Mike: Yeah, I think it's actually maybe a little more tricky and challenging to train where we currently do. We're very lucky we get an opportunity to go and train on a reservoir out in Orinda. That is flat water so you can get accurate times to test different line ups and combinations within the boat.
Geoff: Okay so you get to train on a harder surface where there's more variables and you also get to train ...
Mike: Exactly. We get the best of both worlds.
Geoff: Okay you get both.
Geoff: Okay cool. Obviously we're doing 10, 11 sessions a week, you're doing like twice a days?
Geoff: What does that look like on a day-to-day basis? It sounds like you have a training block going into the competition in four weeks. I guess on a weekly basis or a daily basis.
Walk us through. What did you do yesterday or today?
Mike: This current coach is a very big proponent and advocate of all the guys having jobs. Not just a little job here or there but full-time, 9 to 5 jobs. Most of the athletes, myself included, have work, and we work anywhere from 6 to 9 hours a day. He's really tailored our training program all year to allow us to go to work from 9 to 5, then get back in training. I'd say a typical week will start on a Monday. I'll wake up probably around 6, get my stuff together. I live two minutes from the boat house where we train over in Oakland. Just a brief commute. I'll get there. I'll do some dynamic stretching and then we'll get out in the water around 6:40 or so.
Geoff: You do this fasted, no breakfast?
Mike: I do all of this fasted, yeah. For a few reasons. I know in an endurance sport like rowing, I think it helps ... you probably know the science behind it a bit better, but some of the channels for teaching your body how to tap into its fat stores ...
Geoff: Right, you're putting your fat metabolism to the test.
Mike: Also I find that I have such big dinners that I rarely have an appetite in the morning. The only exception is when we have hard pieces and then I'll have ...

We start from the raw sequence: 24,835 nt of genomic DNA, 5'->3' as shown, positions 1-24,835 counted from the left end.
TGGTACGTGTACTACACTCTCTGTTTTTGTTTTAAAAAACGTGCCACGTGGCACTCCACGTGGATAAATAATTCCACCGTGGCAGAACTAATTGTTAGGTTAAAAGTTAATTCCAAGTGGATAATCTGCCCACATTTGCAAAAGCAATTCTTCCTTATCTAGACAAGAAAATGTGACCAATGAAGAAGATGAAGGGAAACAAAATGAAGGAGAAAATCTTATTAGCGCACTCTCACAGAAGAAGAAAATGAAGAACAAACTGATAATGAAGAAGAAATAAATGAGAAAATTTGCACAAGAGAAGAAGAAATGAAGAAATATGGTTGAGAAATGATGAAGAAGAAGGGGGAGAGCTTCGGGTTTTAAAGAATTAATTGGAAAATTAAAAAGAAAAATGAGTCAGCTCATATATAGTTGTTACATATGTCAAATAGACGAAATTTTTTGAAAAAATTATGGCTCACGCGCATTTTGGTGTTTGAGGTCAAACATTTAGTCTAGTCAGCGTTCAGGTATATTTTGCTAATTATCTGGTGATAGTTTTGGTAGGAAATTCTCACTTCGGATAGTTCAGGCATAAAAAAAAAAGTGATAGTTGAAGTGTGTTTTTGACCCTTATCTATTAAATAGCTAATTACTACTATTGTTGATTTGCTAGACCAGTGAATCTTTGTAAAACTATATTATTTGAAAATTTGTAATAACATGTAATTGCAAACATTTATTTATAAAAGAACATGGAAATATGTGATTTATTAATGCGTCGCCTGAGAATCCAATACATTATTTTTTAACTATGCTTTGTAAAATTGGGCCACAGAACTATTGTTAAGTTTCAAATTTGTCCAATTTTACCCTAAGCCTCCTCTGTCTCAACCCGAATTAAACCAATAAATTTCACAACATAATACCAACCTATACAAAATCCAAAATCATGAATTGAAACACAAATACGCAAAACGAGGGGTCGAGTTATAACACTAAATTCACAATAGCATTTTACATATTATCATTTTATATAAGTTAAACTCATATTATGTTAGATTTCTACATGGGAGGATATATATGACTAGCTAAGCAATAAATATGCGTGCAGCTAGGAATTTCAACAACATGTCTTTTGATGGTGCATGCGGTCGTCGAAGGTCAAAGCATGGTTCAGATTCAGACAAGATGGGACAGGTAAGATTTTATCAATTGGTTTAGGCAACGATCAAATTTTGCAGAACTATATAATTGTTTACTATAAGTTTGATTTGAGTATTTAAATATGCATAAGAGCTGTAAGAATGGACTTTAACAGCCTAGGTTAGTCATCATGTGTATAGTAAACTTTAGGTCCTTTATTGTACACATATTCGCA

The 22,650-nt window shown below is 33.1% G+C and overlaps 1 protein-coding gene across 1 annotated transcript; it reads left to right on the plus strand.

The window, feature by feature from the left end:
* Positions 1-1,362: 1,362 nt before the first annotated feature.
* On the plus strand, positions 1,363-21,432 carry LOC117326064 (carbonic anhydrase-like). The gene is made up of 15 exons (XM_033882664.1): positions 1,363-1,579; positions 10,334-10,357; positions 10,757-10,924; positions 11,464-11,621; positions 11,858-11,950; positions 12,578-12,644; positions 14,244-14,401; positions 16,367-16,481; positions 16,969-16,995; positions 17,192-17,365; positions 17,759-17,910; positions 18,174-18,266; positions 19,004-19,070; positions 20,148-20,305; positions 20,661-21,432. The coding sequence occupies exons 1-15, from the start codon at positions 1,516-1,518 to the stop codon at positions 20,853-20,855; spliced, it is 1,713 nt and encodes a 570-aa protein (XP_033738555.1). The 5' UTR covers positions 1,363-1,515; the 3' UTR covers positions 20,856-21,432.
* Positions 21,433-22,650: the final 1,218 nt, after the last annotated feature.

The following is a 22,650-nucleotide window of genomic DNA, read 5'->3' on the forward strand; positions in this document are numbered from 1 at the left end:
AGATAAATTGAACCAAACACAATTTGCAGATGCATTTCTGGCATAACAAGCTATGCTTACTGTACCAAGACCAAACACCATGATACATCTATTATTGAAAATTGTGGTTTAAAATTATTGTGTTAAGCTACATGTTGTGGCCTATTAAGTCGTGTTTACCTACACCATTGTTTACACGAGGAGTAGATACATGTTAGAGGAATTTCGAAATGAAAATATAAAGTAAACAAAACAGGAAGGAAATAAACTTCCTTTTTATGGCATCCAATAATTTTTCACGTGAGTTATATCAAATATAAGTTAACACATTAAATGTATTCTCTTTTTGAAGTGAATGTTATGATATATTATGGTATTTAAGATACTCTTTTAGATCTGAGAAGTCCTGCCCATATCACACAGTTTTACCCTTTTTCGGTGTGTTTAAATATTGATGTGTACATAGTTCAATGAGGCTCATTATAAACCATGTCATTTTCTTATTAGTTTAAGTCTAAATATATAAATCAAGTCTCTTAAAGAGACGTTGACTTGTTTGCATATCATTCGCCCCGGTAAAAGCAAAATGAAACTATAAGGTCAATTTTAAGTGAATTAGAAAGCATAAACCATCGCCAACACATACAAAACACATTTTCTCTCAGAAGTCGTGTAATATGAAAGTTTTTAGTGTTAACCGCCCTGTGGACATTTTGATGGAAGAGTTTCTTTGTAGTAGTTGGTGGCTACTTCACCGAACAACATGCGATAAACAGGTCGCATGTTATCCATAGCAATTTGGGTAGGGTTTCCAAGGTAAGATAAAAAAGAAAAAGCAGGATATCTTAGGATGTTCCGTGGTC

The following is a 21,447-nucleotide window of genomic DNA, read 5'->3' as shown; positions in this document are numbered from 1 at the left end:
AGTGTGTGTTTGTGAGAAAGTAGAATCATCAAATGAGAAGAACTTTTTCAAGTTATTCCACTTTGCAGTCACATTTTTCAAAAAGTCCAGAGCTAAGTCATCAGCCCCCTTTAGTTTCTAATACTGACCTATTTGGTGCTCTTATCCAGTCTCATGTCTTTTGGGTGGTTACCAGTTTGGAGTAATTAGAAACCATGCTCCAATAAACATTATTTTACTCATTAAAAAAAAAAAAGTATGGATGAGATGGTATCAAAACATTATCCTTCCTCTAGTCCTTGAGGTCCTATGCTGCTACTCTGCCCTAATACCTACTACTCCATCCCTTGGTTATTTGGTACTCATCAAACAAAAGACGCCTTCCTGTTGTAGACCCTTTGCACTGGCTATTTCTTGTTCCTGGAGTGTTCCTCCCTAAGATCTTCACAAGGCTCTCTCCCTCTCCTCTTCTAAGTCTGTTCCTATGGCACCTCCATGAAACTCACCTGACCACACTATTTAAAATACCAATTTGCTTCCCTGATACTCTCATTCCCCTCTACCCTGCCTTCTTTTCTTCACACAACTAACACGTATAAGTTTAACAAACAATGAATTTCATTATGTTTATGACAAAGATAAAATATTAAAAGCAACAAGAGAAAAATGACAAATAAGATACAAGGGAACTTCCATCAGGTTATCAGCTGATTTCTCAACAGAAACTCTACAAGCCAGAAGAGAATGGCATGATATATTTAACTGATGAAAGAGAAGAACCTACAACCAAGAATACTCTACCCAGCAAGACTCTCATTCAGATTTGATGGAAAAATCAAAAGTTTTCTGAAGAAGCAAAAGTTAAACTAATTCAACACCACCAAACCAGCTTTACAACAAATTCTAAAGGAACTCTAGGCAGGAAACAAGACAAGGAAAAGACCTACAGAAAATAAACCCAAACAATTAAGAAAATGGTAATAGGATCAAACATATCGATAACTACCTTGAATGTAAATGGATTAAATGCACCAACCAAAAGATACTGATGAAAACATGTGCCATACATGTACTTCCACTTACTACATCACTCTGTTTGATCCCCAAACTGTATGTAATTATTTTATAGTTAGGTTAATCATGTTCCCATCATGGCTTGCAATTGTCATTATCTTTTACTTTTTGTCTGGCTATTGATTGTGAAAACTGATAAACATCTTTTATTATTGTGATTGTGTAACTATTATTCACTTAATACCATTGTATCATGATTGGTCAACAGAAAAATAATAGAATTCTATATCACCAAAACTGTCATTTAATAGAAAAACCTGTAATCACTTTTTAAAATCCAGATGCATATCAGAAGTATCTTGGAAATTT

Geoff: Oh like competition, like special days?
Mike: Then I'll try to have certainly a lot of coffee and maybe a shot of ketone ester. Then we'll get off the water by 8:15, 8:20. Everyone will just disappear off to their jobs.
Geoff: An hour and a half of rowing.
Mike: Yeah, very efficient pretty much from the time you shove off the dock until you get back, the practice never stops. It's just continuous. Whether that's hard pieces or whether that's just a longer, lower intensity row. Then we all meet back at the boat house around 5:15, 5:30. I either do a brief weight session or some stretching, just another warm up. Then we're back out rowing at around 5:45, and probably back on the dock again around 7:20, 7:30. You rush back home, make yourself some dinner, maybe watch some television and you're back to bed. It's a pretty jam packed day. I think we're making the most of each day. That's a good feeling.
Geoff: It's actually pretty efficient if you think about it. You're doing four hours approximately a day times seven. Under 30 hours a week, which for an Olympic professional athlete is ... It's a lot. You guys are basically doing two full time jobs. You guys are literally ...
Mike: Yeah. It's something I think all of us are used to because we came up and most of us did this in high school where you had to balance a sport on top of your academics. Then certainly all of us have done it in college where it's the same thing. In a way you just replace schoolwork with ...